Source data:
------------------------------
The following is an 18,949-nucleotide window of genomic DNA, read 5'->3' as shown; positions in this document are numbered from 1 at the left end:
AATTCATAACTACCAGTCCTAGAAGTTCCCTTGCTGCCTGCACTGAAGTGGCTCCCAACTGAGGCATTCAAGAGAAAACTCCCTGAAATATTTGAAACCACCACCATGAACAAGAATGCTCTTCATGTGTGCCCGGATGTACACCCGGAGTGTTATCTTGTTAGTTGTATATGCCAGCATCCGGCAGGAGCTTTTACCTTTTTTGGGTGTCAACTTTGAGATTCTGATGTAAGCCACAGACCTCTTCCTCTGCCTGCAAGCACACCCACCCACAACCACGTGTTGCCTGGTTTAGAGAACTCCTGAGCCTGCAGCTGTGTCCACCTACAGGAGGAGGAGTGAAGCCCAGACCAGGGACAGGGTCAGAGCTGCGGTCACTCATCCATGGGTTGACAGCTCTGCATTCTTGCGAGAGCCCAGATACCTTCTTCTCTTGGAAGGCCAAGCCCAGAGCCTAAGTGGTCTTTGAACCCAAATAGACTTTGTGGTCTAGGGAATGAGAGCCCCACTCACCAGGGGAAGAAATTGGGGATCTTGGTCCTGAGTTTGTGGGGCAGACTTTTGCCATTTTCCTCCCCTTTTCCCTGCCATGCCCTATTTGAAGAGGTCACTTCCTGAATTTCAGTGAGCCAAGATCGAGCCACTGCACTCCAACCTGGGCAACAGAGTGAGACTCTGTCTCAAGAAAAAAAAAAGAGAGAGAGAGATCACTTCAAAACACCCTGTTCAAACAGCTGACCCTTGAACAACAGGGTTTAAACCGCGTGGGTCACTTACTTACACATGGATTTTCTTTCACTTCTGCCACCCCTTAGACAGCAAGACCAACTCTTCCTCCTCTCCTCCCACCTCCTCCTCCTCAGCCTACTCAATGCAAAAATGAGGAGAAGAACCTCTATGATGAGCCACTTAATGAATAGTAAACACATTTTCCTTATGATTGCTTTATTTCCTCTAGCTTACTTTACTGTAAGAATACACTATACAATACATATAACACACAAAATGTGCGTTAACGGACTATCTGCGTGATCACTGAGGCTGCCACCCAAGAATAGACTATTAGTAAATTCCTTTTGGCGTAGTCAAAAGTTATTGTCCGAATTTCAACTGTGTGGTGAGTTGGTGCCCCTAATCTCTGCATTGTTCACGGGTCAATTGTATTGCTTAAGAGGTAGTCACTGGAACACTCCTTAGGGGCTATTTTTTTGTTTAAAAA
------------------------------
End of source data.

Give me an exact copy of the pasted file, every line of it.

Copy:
The following is an 18,949-nucleotide window of genomic DNA, read 5'->3' as shown; positions in this document are numbered from 1 at the left end:
AATTCATAACTACCAGTCCTAGAAGTTCCCTTGCTGCCTGCACTGAAGTGGCTCCCAACTGAGGCATTCAAGAGAAAACTCCCTGAAATATTTGAAACCACCACCATGAACAAGAATGCTCTTCATGTGTGCCCGGATGTACACCCGGAGTGTTATCTTGTTAGTTGTATATGCCAGCATCCGGCAGGAGCTTTTACCTTTTTTGGGTGTCAACTTTGAGATTCTGATGTAAGCCACAGACCTCTTCCTCTGCCTGCAAGCACACCCACCCACAACCACGTGTTGCCTGGTTTAGAGAACTCCTGAGCCTGCAGCTGTGTCCACCTACAGGAGGAGGAGTGAAGCCCAGACCAGGGACAGGGTCAGAGCTGCGGTCACTCATCCATGGGTTGACAGCTCTGCATTCTTGCGAGAGCCCAGATACCTTCTTCTCTTGGAAGGCCAAGCCCAGAGCCTAAGTGGTCTTTGAACCCAAATAGACTTTGTGGTCTAGGGAATGAGAGCCCCACTCACCAGGGGAAGAAATTGGGGATCTTGGTCCTGAGTTTGTGGGGCAGACTTTTGCCATTTTCCTCCCCTTTTCCCTGCCATGCCCTATTTGAAGAGGTCACTTCCTGAATTTCAGTGAGCCAAGATCGAGCCACTGCACTCCAACCTGGGCAACAGAGTGAGACTCTGTCTCAAGAAAAAAAAAAGAGAGAGAGAGATCACTTCAAAACACCCTGTTCAAACAGCTGACCCTTGAACAACAGGGTTTAAACCGCGTGGGTCACTTACTTACACATGGATTTTCTTTCACTTCTGCCACCCCTTAGACAGCAAGACCAACTCTTCCTCCTCTCCTCCCACCTCCTCCTCCTCAGCCTACTCAATGCAAAAATGAGGAGAAGAACCTCTATGATGAGCCACTTAATGAATAGTAAACACATTTTCCTTATGATTGCTTTATTTCCTCTAGCTTACTTTACTGTAAGAATACACTATACAATACATATAACACACAAAATGTGCGTTAACGGACTATCTGCGTGATCACTGAGGCTGCCACCCAAGAATAGACTATTAGTAAATTCCTTTTGGCGTAGTCAAAAGTTATTGTCCGAATTTCAACTGTGTGGTGAGTTGGTGCCCCTAATCTCTGCATTGTTCACGGGTCAATTGTATTGCTTAAGAGGTAGTCACTGGAACACTCCTTAGGGGCTATTTTTTTGTTTAAAAA